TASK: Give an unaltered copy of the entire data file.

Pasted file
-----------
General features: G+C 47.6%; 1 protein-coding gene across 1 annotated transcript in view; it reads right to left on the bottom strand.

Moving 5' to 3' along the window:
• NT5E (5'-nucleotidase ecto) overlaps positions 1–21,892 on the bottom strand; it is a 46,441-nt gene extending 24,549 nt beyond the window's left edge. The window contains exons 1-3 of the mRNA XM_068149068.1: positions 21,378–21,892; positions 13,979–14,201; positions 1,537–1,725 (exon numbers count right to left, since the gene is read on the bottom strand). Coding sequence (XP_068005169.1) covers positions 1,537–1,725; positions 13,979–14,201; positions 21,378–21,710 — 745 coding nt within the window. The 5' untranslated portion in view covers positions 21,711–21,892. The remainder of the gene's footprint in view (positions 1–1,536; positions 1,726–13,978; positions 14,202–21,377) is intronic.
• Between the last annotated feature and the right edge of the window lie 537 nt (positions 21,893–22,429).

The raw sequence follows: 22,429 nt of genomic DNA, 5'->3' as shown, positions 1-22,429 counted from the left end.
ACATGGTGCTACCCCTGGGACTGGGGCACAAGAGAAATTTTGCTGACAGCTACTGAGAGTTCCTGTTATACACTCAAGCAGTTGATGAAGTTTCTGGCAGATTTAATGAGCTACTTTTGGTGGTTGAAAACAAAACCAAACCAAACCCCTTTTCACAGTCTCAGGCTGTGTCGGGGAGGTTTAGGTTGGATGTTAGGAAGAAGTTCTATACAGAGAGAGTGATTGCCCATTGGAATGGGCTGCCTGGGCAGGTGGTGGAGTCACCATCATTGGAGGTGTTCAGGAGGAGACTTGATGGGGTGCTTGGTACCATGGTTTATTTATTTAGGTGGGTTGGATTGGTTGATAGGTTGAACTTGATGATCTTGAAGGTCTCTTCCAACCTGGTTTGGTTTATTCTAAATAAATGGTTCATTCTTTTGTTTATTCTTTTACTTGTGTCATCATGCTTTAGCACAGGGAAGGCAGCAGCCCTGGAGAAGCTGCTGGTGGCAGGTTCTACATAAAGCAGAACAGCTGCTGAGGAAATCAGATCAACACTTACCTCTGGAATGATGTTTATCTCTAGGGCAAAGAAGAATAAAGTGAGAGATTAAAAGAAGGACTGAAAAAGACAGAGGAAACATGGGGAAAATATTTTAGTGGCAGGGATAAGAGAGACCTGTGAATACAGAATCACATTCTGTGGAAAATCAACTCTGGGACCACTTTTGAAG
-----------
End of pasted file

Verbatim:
General features: G+C 47.6%; 1 protein-coding gene across 1 annotated transcript in view; it reads right to left on the bottom strand.

Moving 5' to 3' along the window:
• NT5E (5'-nucleotidase ecto) overlaps positions 1–21,892 on the bottom strand; it is a 46,441-nt gene extending 24,549 nt beyond the window's left edge. The window contains exons 1-3 of the mRNA XM_068149068.1: positions 21,378–21,892; positions 13,979–14,201; positions 1,537–1,725 (exon numbers count right to left, since the gene is read on the bottom strand). Coding sequence (XP_068005169.1) covers positions 1,537–1,725; positions 13,979–14,201; positions 21,378–21,710 — 745 coding nt within the window. The 5' untranslated portion in view covers positions 21,711–21,892. The remainder of the gene's footprint in view (positions 1–1,536; positions 1,726–13,978; positions 14,202–21,377) is intronic.
• Between the last annotated feature and the right edge of the window lie 537 nt (positions 21,893–22,429).

The raw sequence follows: 22,429 nt of genomic DNA, 5'->3' as shown, positions 1-22,429 counted from the left end.
ACATGGTGCTACCCCTGGGACTGGGGCACAAGAGAAATTTTGCTGACAGCTACTGAGAGTTCCTGTTATACACTCAAGCAGTTGATGAAGTTTCTGGCAGATTTAATGAGCTACTTTTGGTGGTTGAAAACAAAACCAAACCAAACCCCTTTTCACAGTCTCAGGCTGTGTCGGGGAGGTTTAGGTTGGATGTTAGGAAGAAGTTCTATACAGAGAGAGTGATTGCCCATTGGAATGGGCTGCCTGGGCAGGTGGTGGAGTCACCATCATTGGAGGTGTTCAGGAGGAGACTTGATGGGGTGCTTGGTACCATGGTTTATTTATTTAGGTGGGTTGGATTGGTTGATAGGTTGAACTTGATGATCTTGAAGGTCTCTTCCAACCTGGTTTGGTTTATTCTAAATAAATGGTTCATTCTTTTGTTTATTCTTTTACTTGTGTCATCATGCTTTAGCACAGGGAAGGCAGCAGCCCTGGAGAAGCTGCTGGTGGCAGGTTCTACATAAAGCAGAACAGCTGCTGAGGAAATCAGATCAACACTTACCTCTGGAATGATGTTTATCTCTAGGGCAAAGAAGAATAAAGTGAGAGATTAAAAGAAGGACTGAAAAAGACAGAGGAAACATGGGGAAAATATTTTAGTGGCAGGGATAAGAGAGACCTGTGAATACAGAATCACATTCTGTGGAAAATCAACTCTGGGACCACTTTTGAAG